Article about The Art of the Real in The L Magazine

… An intensely personal and associative visual poem, this movie looks at time and our relationship to it, achieving an often ineffable effect. Director Hartmann takes as his jumping off point his own middle-age status and the chronophobia it inspires to try and process both tangentially and finitely his past and the experiences that shaped his understanding of it. For each year of his life Hartmann presents a corresponding analog: memory (his own or someone else’s); an existential theorem; and fascinating and revelatory historical contexts of people dealing with the strain of mortality. The free-form approach culminates in a resoundingly coherent closing sequence in which Hartmann, riding a mountainside chairlift, films his undulating shadow as it zooms in and out against nature below. Viewers ruminate on all that Hartmann has presented and focus, for a time, on their own mortality. …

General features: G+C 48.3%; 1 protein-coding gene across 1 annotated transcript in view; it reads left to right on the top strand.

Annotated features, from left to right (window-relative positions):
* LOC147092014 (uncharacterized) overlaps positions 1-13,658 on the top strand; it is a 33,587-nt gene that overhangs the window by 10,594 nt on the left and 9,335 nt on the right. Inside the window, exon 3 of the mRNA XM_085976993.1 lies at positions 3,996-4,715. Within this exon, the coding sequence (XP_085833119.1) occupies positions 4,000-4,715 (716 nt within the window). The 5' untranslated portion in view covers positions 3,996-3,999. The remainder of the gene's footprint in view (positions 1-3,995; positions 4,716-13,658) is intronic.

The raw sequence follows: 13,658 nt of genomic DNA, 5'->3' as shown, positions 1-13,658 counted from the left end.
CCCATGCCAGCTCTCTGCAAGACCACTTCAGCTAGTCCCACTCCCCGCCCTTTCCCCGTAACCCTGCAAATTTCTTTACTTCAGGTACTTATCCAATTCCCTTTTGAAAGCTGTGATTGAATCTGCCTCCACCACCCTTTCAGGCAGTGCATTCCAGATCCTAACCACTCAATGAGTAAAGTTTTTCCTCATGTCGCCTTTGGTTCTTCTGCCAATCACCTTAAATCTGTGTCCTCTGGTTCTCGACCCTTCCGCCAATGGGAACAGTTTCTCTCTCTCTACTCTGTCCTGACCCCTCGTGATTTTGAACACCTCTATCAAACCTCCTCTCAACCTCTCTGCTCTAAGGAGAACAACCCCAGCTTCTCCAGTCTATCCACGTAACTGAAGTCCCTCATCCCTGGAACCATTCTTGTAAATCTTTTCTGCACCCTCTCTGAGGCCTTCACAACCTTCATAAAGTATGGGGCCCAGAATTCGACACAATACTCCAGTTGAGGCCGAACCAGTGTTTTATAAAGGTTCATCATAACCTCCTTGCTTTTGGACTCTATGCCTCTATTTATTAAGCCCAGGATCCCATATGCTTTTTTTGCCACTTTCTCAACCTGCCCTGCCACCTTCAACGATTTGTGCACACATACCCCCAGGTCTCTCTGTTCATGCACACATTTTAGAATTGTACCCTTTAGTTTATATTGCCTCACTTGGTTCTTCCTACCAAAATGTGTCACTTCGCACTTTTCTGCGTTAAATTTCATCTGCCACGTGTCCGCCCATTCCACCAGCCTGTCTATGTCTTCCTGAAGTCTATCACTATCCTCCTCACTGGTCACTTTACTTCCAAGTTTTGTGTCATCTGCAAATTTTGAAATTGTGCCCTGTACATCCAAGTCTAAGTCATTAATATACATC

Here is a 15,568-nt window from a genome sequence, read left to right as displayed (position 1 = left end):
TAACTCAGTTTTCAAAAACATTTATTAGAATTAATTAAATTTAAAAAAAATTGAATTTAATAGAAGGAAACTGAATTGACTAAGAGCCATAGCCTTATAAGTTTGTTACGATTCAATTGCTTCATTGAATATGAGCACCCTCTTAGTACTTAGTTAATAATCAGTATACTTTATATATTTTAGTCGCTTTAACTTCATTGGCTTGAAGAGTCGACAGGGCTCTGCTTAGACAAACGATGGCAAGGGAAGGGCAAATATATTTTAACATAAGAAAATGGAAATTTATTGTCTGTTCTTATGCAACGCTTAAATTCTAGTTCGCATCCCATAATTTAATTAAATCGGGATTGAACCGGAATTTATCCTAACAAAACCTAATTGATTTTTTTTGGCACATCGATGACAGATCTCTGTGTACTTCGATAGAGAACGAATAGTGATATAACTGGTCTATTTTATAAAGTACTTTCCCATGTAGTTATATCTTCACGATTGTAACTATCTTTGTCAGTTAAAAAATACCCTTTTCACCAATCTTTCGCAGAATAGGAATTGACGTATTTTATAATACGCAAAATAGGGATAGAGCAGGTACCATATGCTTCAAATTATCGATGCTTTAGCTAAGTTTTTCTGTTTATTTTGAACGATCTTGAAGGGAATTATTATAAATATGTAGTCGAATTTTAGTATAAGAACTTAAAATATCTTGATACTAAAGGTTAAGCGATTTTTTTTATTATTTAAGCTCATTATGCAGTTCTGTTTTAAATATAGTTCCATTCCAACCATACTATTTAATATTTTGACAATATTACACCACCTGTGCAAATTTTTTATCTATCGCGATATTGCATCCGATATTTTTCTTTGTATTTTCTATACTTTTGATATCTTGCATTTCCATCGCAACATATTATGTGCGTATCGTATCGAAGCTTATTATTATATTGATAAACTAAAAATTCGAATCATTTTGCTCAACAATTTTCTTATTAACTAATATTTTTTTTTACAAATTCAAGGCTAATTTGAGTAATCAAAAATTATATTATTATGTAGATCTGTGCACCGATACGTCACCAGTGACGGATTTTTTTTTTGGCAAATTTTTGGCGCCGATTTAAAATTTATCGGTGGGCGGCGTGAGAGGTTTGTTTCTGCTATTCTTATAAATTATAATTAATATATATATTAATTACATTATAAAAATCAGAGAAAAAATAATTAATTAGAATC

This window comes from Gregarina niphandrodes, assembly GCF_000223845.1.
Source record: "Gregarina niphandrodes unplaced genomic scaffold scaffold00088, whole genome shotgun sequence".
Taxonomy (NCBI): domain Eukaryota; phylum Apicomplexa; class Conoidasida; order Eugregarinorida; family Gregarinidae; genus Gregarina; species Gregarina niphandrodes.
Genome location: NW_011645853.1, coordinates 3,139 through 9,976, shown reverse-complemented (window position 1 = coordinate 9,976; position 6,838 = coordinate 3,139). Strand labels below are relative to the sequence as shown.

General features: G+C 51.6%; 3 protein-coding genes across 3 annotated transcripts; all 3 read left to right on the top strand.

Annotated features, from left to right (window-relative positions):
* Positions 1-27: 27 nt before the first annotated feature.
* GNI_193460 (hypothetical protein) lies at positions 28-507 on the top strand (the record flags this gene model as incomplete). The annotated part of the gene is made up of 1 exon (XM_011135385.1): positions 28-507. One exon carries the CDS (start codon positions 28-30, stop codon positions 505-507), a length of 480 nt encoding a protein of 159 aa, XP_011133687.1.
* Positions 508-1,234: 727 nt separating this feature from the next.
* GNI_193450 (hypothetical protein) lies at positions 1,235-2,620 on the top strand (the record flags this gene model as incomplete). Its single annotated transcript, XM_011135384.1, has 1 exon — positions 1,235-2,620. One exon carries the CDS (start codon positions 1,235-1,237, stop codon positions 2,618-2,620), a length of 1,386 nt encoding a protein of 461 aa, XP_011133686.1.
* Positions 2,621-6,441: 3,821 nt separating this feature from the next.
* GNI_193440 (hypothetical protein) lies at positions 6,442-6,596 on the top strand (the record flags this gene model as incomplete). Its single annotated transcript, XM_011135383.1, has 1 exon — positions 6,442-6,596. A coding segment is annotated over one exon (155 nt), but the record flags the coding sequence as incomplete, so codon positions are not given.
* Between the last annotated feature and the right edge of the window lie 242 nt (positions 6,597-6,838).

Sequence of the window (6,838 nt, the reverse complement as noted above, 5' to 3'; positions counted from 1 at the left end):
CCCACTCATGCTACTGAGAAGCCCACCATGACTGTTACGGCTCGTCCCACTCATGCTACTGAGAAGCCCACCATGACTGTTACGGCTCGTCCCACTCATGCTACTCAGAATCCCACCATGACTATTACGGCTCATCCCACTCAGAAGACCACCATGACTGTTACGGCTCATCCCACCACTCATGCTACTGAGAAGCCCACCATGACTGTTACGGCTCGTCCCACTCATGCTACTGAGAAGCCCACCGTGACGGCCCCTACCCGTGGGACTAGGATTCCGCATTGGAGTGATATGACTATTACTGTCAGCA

(John Oursler in The L Magazine)

see whole article: